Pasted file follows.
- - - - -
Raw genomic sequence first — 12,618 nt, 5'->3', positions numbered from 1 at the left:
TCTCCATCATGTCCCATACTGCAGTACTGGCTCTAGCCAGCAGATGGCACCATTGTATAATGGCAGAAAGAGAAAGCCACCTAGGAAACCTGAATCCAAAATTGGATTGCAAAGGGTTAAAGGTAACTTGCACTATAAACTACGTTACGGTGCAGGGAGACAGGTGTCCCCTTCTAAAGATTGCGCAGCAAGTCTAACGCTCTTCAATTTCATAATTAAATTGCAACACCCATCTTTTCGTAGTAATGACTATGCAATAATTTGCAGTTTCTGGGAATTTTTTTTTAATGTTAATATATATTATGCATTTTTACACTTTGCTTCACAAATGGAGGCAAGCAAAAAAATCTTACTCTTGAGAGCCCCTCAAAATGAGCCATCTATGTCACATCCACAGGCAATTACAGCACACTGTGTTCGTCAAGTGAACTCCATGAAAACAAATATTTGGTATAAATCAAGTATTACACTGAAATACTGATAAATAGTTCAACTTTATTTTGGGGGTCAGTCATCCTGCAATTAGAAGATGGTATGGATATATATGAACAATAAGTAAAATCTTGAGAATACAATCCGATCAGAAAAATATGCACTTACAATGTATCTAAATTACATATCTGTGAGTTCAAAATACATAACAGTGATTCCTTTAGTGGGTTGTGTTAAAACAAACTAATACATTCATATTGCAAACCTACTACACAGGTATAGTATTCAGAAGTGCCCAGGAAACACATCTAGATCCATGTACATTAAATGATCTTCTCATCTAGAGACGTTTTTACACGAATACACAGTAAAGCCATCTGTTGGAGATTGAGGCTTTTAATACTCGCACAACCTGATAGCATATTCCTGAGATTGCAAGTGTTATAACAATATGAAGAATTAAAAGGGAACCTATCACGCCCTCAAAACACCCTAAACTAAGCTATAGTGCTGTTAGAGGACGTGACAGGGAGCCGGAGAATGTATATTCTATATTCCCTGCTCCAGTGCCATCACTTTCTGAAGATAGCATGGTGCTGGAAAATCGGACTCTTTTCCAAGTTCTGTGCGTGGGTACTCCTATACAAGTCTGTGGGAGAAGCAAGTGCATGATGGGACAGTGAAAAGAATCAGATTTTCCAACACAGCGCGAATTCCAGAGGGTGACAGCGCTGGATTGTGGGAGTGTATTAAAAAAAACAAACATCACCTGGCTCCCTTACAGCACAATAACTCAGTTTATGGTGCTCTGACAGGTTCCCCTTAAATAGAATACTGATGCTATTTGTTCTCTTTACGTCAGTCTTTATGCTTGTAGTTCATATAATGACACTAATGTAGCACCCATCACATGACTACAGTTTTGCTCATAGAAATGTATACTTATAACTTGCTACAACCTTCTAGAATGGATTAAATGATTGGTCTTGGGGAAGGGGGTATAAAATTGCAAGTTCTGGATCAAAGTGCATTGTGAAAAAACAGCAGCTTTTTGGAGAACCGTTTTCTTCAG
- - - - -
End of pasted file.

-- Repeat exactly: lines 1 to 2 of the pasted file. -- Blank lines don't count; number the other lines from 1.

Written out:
Raw genomic sequence first — 12,618 nt, 5'->3', positions numbered from 1 at the left:
TCTCCATCATGTCCCATACTGCAGTACTGGCTCTAGCCAGCAGATGGCACCATTGTATAATGGCAGAAAGAGAAAGCCACCTAGGAAACCTGAATCCAAAATTGGATTGCAAAGGGTTAAAGGTAACTTGCACTATAAACTACGTTACGGTGCAGGGAGACAGGTGTCCCCTTCTAAAGATTGCGCAGCAAGTCTAACGCTCTTCAATTTCATAATTAAATTGCAACACCCATCTTTTCGTAGTAATGACTATGCAATAATTTGCAGTTTCTGGGAATTTTTTTTTAATGTTAATATATATTATGCATTTTTACACTTTGCTTCACAAATGGAGGCAAGCAAAAAAATCTTACTCTTGAGAGCCCCTCAAAATGAGCCATCTATGTCACATCCACAGGCAATTACAGCACACTGTGTTCGTCAAGTGAACTCCATGAAAACAAATATTTGGTATAAATCAAGTATTACACTGAAATACTGATAAATAGTTCAACTTTATTTTGGGGGTCAGTCATCCTGCAATTAGAAGATGGTATGGATATATATGAACAATAAGTAAAATCTTGAGAATACAATCCGATCAGAAAAATATGCACTTACAATGTATCTAAATTACATATCTGTGAGTTCAAAATACATAACAGTGATTCCTTTAGTGGGTTGTGTTAAAACAAACTAATACATTCATATTGCAAACCTACTACACAGGTATAGTATTCAGAAGTGCCCAGGAAACACATCTAGATCCATGTACATTAAATGATCTTCTCATCTAGAGACGTTTTTACACGAATACACAGTAAAGCCATCTGTTGGAGATTGAGGCTTTTAATACTCGCACAACCTGATAGCATATTCCTGAGATTGCAAGTGTTATAACAATATGAAGAATTAAAAGGGAACCTATCACGCCCTCAAAACACCCTAAACTAAGCTATAGTGCTGTTAGAGGACGTGACAGGGAGCCGGAGAATGTATATTCTATATTCCCTGCTCCAGTGCCATCACTTTCTGAAGATAGCATGGTGCTGGAAAATCGGACTCTTTTCCAAGTTCTGTGCGTGGGTACTCCTATACAAGTCTGTGGGAGAAGCAAGTGCATGATGGGACAGTGAAAAGAATCAGATTTTCCAACACAGCGCGAATTCCAGAGGGTGACAGCGCTGGATTGTGGGAGTGTATTAAAAAAAACAAACATCACCTGGCTCCCTTACAGCACAATAACTCAGTTTATGGTGCTCTGACAGGTTCCCCTTAAATAGAATACTGATGCTATTTGTTCTCTTTACGTCAGTCTTTATGCTTGTAGTTCATATAATGACACTAATGTAGCACCCATCACATGACTACAGTTTTGCTCATAGAAATGTATACTTATAACTTGCTACAACCTTCTAGAATGGATTAAATGATTGGTCTTGGGGAAGGGGGTATAAAATTGCAAGTTCTGGATCAAAGTGCATTGTGAAAAAACAGCAGCTTTTTGGAGAACCGTTTTCTTCAG